In the decade that Close to the Bone has remained in print after its initial launch, it did so mainly by word of mouth. I heard from people who said it affected them deeply, was most helpful, and even that "it saved my life." These were comments from a select audience of people, those impacted by a life-threatening illness and those who applied it to other life-altering situations. Very little has gone out of date because the perspective will never be outdated. A diagnosis such as cancer or waking up in an Intensive Care Unit after a heart attack, or any other close call brings home the reality that life is a terminal condition. Most of the time, people don't give much thought to the big question about the meaning of life and the shortness of time left before we die. Most people don't see a connection between what ails the body and the their soul's need for authenticity, love, and purpose. Or know that the mind has a powerful effect on getting well. Most people think that doctors have the final word about length of time remaining, and might think differently if they met people like themselves who once were given months to live, and years later are thriving. Medical journals educate physicians with statistical information and are not interested in stories about unexpected remissions and recovery. Yet stories can change beliefs and beliefs affect us at the cellular level.
Once we take soul seriously, a whole different premise opens up. If we have a soul--and this is one of the innate beliefs that human beings do have--then we are spiritual beings on a human path rather than human beings who may or may not be on a spiritual path. If so, what did we come to do or to learn? Who or what did we come to love? What might we be here, for? These are questions that only each individual can answer for herself or himself. Answers are what we know "in our bones." A life-threatening illness can be a wake-up call or a turning point or the beginning of a downhill spiral, as a midlife psychological crisis also can be. In either case, the outcome depends upon paying attention, becoming conscious of what truly matters to us, and acting upon what we know to save our life or heal our soul and our relationships. To be out of touch with soul, makes living an authentic, creative, interdependent, meaningful life impossible and if we are susceptible to expressing spiritual isolation and emotional pain through physical symptoms, we shall likely get sick.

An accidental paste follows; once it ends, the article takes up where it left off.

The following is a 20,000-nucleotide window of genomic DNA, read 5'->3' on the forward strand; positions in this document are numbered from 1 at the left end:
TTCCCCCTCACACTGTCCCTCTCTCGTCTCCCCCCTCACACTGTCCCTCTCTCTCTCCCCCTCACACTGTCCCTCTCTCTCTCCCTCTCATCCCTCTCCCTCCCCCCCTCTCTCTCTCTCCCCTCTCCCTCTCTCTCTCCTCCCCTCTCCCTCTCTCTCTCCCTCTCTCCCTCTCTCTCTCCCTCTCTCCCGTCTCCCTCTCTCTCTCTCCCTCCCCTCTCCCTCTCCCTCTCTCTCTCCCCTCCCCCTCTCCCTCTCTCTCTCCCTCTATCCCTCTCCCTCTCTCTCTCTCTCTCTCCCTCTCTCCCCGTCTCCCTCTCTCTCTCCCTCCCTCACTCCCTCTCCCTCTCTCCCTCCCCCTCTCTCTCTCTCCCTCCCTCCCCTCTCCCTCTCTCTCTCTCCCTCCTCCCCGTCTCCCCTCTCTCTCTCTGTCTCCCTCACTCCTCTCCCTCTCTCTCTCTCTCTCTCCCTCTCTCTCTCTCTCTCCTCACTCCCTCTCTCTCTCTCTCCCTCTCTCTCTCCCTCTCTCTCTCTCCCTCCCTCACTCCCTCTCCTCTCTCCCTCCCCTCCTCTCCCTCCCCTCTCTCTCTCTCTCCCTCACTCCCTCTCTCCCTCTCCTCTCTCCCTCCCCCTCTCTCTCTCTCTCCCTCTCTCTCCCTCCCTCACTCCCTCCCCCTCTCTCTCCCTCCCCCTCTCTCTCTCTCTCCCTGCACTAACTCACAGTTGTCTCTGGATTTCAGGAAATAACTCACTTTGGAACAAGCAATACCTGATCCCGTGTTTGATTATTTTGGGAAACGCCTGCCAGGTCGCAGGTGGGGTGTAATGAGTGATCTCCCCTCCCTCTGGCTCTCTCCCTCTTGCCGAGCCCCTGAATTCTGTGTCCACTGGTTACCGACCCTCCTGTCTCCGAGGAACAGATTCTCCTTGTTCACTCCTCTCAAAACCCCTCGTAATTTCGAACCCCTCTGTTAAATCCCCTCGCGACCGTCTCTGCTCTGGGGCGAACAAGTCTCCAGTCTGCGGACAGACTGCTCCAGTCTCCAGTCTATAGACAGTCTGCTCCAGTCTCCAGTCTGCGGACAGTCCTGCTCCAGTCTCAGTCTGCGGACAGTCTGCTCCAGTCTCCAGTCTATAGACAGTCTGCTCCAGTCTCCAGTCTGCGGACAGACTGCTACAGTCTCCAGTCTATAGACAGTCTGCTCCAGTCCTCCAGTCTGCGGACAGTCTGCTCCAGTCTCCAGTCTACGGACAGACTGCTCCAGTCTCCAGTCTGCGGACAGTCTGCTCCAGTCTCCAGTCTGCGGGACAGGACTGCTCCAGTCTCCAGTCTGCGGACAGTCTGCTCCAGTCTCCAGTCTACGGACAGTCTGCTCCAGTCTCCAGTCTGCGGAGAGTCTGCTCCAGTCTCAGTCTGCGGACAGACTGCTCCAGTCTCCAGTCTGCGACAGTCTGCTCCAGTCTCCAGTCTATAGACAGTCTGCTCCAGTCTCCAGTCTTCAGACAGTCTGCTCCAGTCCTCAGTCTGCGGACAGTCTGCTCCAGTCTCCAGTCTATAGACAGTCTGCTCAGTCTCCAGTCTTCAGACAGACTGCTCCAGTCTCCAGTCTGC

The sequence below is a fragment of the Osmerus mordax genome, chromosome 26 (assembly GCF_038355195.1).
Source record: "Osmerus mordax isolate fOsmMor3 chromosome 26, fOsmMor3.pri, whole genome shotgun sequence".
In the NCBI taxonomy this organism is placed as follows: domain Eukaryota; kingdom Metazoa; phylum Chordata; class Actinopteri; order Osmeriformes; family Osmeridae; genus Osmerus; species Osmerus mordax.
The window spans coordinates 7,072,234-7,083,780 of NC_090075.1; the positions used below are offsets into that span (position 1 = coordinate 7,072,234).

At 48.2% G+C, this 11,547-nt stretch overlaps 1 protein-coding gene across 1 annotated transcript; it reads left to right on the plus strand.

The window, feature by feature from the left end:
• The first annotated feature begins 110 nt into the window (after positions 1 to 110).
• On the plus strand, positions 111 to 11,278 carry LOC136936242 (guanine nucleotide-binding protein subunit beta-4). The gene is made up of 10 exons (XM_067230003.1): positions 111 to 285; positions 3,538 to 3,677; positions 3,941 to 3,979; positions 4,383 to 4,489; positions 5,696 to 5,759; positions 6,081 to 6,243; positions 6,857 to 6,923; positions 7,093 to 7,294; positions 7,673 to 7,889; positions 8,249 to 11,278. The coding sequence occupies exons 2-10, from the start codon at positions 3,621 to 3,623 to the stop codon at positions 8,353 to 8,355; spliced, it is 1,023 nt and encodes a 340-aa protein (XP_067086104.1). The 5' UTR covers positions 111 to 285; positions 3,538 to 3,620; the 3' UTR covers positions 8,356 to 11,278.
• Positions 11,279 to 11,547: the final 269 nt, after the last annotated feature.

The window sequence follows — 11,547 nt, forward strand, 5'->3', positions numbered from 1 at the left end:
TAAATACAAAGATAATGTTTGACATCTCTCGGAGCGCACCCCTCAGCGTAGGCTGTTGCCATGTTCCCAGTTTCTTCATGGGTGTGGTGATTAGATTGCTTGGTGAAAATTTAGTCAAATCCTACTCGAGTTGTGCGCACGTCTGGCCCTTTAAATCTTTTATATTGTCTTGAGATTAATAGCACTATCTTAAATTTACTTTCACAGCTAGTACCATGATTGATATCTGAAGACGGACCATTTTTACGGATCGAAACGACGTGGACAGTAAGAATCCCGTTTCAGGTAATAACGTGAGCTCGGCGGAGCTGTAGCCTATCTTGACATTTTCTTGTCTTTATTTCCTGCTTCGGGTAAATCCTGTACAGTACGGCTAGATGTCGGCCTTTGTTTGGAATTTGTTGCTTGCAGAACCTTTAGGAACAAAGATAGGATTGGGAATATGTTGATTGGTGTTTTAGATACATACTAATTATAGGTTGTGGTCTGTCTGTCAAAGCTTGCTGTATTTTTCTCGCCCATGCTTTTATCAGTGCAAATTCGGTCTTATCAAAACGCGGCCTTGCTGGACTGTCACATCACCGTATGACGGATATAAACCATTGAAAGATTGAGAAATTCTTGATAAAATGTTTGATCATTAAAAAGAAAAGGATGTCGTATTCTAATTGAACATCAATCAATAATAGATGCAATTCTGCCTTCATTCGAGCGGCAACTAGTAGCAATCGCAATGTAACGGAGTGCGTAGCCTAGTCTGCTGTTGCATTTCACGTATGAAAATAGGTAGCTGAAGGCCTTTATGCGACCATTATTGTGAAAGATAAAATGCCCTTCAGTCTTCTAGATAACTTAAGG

Medical advances are remarkable and yet they also can create complacency about soul questions. A decade ago, AIDS was a fatal disease. Now that there are medicines for it, it can become an underlying chronic condition much like diabetes, heart and pulmonary disease. Before there were antibiotics, many bacterial infectious diseases were also fatal; the patient who survived often went through a crisis, in which the temperature could break and the person would live. Medical advances extend life for those privileged to have access to them, but they also make it easier to take life for granted and not question why we are here.
I made four significant additions to the original text and numerous minor changes. "Psyche's Journey" replaced "Harbinger of Truth" as a chapter title after I had more to say about the meaning of the four tasks in the myth of Eros and Psyche and the analogous difficulties that follow a diagnosis of a life-threatening illness. Since hope and the desire to live are supported by stories about what worked for people who outlived their prognosis, went into remission or made remarkable recoveries, I added more information and stories to "Sometimes We Need a Story." In "Soul Connections," there is a new section about circles with a sacred center which may extend life and are vessels for healing and soul growth. In the last chapter which I called "Musings," I reflect upon how the dreams of dying people and beliefs that human beings have held, perhaps forever, are about continuity of the soul. I tell about the events at the time my son died and how he was heard from after his death. The belief that death is not the end and experiences of numinosity--awe that comes when an invisible and divine reality is revealed or felt—is, I believe-- what distinguishes human beings from all other species. I also changed the subtitle of this revised edition from "Life-Threatening Illness and the Search for Meaning" to "Life-Threatening Illness and Soul," which is fitting.
The original publication date for the Scribner edition of Close to the Bone was October 2, 1996. I think of a book's "pub-date" as its birthday, the date it officially enters the world to have a life of its own. When I learned that October 2 is "Guardian Angel Day"on the Catholic calendar, this felt like a synchronicity. I thought about something I had heard: that when we pray for people, we are sending angels to be with them. Since my intentions are to help and heal, to make you less afraid, to encourage you to trust your inner wisdom and be fiercely true to what you know in your bones, this book comes with prayers. It tickles me to wonder whether this might mean that it will also come with angels.
Jean Shinoda Bolen
Mill Valley, California